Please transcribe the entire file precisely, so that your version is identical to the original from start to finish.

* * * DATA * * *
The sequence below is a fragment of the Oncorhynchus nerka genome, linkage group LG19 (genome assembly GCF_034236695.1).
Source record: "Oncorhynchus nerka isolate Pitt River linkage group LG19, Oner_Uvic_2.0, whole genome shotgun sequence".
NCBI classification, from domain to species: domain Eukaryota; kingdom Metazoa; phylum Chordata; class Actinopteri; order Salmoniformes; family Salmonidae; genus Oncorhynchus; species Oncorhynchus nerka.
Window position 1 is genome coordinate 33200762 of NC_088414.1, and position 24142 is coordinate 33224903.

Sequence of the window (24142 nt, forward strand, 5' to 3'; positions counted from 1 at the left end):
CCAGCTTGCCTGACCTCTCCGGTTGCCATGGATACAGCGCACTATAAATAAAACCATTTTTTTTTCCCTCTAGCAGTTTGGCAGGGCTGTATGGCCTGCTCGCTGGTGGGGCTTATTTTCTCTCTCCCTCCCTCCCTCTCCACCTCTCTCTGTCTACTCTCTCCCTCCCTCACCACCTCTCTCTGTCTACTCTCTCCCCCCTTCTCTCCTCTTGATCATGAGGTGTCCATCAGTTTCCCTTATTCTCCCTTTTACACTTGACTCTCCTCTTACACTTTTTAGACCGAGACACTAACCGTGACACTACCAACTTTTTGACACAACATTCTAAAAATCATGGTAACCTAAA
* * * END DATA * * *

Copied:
The sequence below is a fragment of the Oncorhynchus nerka genome, linkage group LG19 (genome assembly GCF_034236695.1).
Source record: "Oncorhynchus nerka isolate Pitt River linkage group LG19, Oner_Uvic_2.0, whole genome shotgun sequence".
NCBI classification, from domain to species: domain Eukaryota; kingdom Metazoa; phylum Chordata; class Actinopteri; order Salmoniformes; family Salmonidae; genus Oncorhynchus; species Oncorhynchus nerka.
Window position 1 is genome coordinate 33200762 of NC_088414.1, and position 24142 is coordinate 33224903.

Sequence of the window (24142 nt, forward strand, 5' to 3'; positions counted from 1 at the left end):
CCAGCTTGCCTGACCTCTCCGGTTGCCATGGATACAGCGCACTATAAATAAAACCATTTTTTTTTCCCTCTAGCAGTTTGGCAGGGCTGTATGGCCTGCTCGCTGGTGGGGCTTATTTTCTCTCTCCCTCCCTCCCTCTCCACCTCTCTCTGTCTACTCTCTCCCTCCCTCACCACCTCTCTCTGTCTACTCTCTCCCCCCTTCTCTCCTCTTGATCATGAGGTGTCCATCAGTTTCCCTTATTCTCCCTTTTACACTTGACTCTCCTCTTACACTTTTTAGACCGAGACACTAACCGTGACACTACCAACTTTTTGACACAACATTCTAAAAATCATGGTAACCTAAA